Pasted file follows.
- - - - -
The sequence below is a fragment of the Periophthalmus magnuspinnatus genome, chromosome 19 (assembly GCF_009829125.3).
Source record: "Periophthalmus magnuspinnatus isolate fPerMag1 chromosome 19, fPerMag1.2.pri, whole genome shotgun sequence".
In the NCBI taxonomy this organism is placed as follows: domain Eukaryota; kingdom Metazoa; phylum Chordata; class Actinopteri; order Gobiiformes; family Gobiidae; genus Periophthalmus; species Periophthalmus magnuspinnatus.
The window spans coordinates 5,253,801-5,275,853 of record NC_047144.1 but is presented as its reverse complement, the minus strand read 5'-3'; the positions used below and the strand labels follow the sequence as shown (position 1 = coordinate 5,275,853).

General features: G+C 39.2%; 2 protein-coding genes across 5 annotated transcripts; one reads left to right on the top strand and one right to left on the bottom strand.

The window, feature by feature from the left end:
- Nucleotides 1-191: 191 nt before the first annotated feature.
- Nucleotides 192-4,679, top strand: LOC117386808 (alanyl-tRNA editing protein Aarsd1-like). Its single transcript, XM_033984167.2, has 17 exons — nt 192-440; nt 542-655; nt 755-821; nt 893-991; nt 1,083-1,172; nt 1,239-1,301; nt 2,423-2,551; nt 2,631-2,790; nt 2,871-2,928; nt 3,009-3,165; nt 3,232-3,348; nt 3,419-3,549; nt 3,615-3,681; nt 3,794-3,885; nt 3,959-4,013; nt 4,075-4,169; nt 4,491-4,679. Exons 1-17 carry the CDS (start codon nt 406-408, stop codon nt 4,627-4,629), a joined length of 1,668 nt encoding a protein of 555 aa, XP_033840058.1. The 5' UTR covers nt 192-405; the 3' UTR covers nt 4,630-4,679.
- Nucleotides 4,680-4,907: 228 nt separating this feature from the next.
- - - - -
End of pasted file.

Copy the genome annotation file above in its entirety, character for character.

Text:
The sequence below is a fragment of the Periophthalmus magnuspinnatus genome, chromosome 19 (assembly GCF_009829125.3).
Source record: "Periophthalmus magnuspinnatus isolate fPerMag1 chromosome 19, fPerMag1.2.pri, whole genome shotgun sequence".
In the NCBI taxonomy this organism is placed as follows: domain Eukaryota; kingdom Metazoa; phylum Chordata; class Actinopteri; order Gobiiformes; family Gobiidae; genus Periophthalmus; species Periophthalmus magnuspinnatus.
The window spans coordinates 5,253,801-5,275,853 of record NC_047144.1 but is presented as its reverse complement, the minus strand read 5'-3'; the positions used below and the strand labels follow the sequence as shown (position 1 = coordinate 5,275,853).

General features: G+C 39.2%; 2 protein-coding genes across 5 annotated transcripts; one reads left to right on the top strand and one right to left on the bottom strand.

The window, feature by feature from the left end:
- Nucleotides 1-191: 191 nt before the first annotated feature.
- Nucleotides 192-4,679, top strand: LOC117386808 (alanyl-tRNA editing protein Aarsd1-like). Its single transcript, XM_033984167.2, has 17 exons — nt 192-440; nt 542-655; nt 755-821; nt 893-991; nt 1,083-1,172; nt 1,239-1,301; nt 2,423-2,551; nt 2,631-2,790; nt 2,871-2,928; nt 3,009-3,165; nt 3,232-3,348; nt 3,419-3,549; nt 3,615-3,681; nt 3,794-3,885; nt 3,959-4,013; nt 4,075-4,169; nt 4,491-4,679. Exons 1-17 carry the CDS (start codon nt 406-408, stop codon nt 4,627-4,629), a joined length of 1,668 nt encoding a protein of 555 aa, XP_033840058.1. The 5' UTR covers nt 192-405; the 3' UTR covers nt 4,630-4,679.
- Nucleotides 4,680-4,907: 228 nt separating this feature from the next.